Managing Cancer Treatment at Home

Treatment for cancer is sometimes given at home rather than in the hospital or clinic. Pills, intravenous (or IV) chemo, IV antibiotics, shots given under the skin, (called subcutaneous injections and also known as sub-Q injections), shots given into a muscle, (intramuscular injections, also called IM injections), and other treatments are some of those that can be given at home. Ask your cancer team if this is an option for you.

It’s important to take medicines as prescribed and watch for side effects. Sometimes a home care nurse or IV therapy (infusion) nurse will come to your home to give you medicines. Or they might teach you and your caregiver how to give home treatments.

In some cases, home treatments can’t be done due to problems with health insurance. Still, patients who can’t make frequent visits to the office or clinic might be able to get some kinds of home care. Call your health insurance company to find out more.

What the patient can do


  • Take your pills exactly as you were told to.
  • You may have to set an alarm for the middle of the night so you can take your pills at the right time. Put the pill dose and a glass of water on your bedside table so you don’t have to get up.
  • If you take pills only once a day, you might want to try taking them just before bedtime to avoid side effects, such as nausea. Check with your cancer team about the best time and way to take each medicine.
  • Ask your cancer team about any side effects you may have and ways to control them. (For instance, if your pills could cause nausea, should you take them before meals? Is there something else you can take that would help?)
  • Keep all medicines out of the reach of children and pets.
  • Check with your cancer team or pharmacist before you cut or crush your pills. Some drugs can be dangerous if the pills are broken.

Intravenous (IV) medicine

  • A home health or infusion nurse will come to your home to give drugs intravenously (into a vein) or to teach you and your family how to do so.
  • See the section called “Tubes and IV lines” for more about caring for the IV site.

Injections (under the skin or into a muscle)

  • Wash your hands well with soap and water before starting.
  • Give shots as instructed by your cancer team.
  • Check to be sure that the dosage in the syringe is correct.
  • Wipe your skin with alcohol and let it dry for 30 seconds before injecting.
  • If the needle touches anything that isn’t sterile before you use it, throw the needle away, put a new one on the syringe, and start over.
  • Use a different place on the body for each shot.
  • For shots under the skin, use a site at least 1 inch away from the place you used before.
  • For intramuscular injections (shots into a muscle), ask for a picture or chart of places on the body that are safe to use.
  • Check old injection sites for signs of infection, including redness, warmth, swelling, pain, or oozing. A temperature of 100.5° F or higher when taken by mouth may be a sign of infection.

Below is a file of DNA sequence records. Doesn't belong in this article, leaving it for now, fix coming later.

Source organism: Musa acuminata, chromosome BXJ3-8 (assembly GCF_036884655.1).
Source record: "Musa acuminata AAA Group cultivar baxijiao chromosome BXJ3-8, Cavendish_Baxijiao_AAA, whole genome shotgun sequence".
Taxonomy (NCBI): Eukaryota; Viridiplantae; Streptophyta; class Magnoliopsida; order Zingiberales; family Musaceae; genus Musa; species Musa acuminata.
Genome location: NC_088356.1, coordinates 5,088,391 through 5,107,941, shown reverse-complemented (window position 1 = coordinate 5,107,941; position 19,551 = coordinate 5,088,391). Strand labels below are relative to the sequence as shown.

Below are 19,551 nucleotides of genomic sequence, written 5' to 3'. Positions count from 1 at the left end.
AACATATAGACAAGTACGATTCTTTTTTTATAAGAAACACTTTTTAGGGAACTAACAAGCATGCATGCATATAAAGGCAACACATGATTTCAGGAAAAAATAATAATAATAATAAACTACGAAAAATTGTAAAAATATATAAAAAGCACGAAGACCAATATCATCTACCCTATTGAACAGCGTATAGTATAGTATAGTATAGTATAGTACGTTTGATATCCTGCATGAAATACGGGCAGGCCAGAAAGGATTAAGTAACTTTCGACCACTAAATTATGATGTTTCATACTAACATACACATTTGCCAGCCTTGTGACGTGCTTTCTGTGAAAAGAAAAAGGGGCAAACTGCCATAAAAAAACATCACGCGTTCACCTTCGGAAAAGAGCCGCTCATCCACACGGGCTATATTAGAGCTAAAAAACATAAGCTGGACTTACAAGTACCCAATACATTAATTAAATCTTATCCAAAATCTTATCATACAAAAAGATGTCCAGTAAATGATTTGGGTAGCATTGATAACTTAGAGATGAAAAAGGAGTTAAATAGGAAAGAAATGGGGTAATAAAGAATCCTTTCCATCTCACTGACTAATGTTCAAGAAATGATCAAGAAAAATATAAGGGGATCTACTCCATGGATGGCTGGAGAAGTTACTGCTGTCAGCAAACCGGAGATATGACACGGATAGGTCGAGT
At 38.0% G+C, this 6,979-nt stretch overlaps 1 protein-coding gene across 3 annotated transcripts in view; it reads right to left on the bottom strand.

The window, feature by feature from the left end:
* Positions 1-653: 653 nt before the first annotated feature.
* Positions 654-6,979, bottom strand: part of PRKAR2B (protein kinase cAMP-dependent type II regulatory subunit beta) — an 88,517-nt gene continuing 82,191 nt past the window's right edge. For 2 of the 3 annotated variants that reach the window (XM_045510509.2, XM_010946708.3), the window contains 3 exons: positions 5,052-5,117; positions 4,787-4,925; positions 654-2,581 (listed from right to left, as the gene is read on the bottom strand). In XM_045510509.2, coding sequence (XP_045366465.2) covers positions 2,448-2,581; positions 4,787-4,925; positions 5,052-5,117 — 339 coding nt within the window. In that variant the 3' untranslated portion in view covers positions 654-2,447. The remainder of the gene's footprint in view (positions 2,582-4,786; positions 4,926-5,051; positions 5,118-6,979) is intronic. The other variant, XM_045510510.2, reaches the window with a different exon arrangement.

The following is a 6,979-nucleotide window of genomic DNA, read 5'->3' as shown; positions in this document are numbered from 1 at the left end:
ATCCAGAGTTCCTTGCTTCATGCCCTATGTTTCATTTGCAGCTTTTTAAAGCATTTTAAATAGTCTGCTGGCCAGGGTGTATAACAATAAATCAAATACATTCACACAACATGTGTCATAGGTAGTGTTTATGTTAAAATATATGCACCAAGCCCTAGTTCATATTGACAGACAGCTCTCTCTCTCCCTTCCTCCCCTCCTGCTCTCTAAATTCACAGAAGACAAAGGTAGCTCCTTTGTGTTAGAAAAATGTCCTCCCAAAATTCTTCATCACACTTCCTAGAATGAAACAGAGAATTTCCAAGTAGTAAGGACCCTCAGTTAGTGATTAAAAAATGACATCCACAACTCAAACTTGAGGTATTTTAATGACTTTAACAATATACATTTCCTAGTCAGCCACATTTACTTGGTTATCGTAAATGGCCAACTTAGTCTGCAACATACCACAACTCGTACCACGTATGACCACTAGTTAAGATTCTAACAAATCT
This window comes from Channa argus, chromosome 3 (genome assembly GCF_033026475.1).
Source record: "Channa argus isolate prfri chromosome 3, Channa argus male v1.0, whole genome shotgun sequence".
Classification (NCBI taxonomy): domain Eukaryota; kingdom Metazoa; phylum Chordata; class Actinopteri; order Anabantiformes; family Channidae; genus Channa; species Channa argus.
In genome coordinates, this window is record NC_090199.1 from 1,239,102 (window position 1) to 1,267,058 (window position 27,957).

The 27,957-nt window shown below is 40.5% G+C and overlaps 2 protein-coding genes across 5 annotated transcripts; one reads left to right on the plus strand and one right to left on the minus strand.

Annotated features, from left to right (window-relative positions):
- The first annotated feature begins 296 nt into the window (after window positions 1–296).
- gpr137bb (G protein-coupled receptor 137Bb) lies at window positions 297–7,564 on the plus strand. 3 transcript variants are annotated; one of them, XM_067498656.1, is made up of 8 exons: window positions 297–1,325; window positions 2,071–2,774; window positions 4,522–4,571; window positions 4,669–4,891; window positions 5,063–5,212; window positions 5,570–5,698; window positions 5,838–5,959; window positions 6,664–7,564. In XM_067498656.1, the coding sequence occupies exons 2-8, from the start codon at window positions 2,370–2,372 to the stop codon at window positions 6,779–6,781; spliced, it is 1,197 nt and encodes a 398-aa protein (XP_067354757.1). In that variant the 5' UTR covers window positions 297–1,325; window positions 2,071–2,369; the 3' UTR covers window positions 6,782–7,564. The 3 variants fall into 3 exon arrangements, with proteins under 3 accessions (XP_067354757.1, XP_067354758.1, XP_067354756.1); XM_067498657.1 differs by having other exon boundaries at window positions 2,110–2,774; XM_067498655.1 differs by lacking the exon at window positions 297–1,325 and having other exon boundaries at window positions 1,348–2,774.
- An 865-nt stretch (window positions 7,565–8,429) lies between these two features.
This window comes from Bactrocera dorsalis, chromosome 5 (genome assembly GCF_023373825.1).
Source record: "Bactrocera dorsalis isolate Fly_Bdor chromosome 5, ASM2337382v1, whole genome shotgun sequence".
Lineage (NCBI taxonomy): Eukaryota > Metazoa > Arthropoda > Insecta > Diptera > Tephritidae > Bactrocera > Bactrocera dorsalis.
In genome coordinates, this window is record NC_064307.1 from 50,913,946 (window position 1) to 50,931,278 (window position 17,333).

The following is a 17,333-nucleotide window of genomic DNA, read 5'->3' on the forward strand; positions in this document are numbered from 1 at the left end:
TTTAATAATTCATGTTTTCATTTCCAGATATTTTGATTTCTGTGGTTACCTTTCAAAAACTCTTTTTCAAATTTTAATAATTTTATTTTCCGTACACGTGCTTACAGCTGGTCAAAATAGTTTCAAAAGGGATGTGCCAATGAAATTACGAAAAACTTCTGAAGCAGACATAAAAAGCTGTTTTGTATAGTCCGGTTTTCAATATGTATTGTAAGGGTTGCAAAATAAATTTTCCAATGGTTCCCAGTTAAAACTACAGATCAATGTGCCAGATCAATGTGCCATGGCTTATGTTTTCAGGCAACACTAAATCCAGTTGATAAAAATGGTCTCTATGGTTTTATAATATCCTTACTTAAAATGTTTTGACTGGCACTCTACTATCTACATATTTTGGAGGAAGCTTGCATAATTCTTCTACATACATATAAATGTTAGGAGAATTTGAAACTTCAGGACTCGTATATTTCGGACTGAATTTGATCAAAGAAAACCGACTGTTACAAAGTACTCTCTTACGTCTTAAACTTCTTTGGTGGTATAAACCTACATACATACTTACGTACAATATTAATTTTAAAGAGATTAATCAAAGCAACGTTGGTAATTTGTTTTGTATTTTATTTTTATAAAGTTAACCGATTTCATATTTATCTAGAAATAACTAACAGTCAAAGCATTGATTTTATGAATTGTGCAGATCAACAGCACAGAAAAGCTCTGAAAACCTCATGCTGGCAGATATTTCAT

• Throw away used needles and syringes in an empty coffee can with a lid or an empty plastic bleach bottle. Take the full container to the clinic for proper disposal. Or ask the home health nurse if you can get a needle disposal box. Keep the needle container away from children, pets, and visitors.

What caregivers can do

  • Learn how to give the medicines in case the patient can’t do it.
  • If you help with shots, be careful not to stick yourself with the needles. Put the used needle container near the patient before you start. Drop the needle and syringe in as soon as you’re finished. Don’t put the cap back on the needle before throwing it away.
  • Keep the cancer team’s office numbers (including emergency numbers) handy.
  • If you have a home health nurse who helps with injections, keep their phone number nearby in case you have problems or questions.

Call the cancer team if the patient:

  • Is about to need a prescription refill
  • Spills or loses medicine, or vomits a dose
  • Learns that any person, other than themselves, has taken their medicine
  • Misses a dose
  • Has redness, warmth, swelling, drainage, or pain at any injection site
  • Has a fever of 100.5° F or higher when taken by mouth
  • Has uncomfortable side effects, such as nausea, vomiting, diarrhea, or pain
  • Can’t give themselves the shots or take the pills for any reason
  • Notices itching, dizziness, shortness of breath, hives (raised itchy skin welts), or other signs of an allergic reaction after a taking any medicine. If this happens, call emergency medical services (911) before calling the cancer team.

The American Cancer Society medical and editorial content team

Our team is made up of doctors and oncology certified nurses with deep knowledge of cancer care as well as journalists, editors, and translators with extensive experience in medical writing.

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Last Medical Review: June 8, 2015 Last Revised: June 8, 2015

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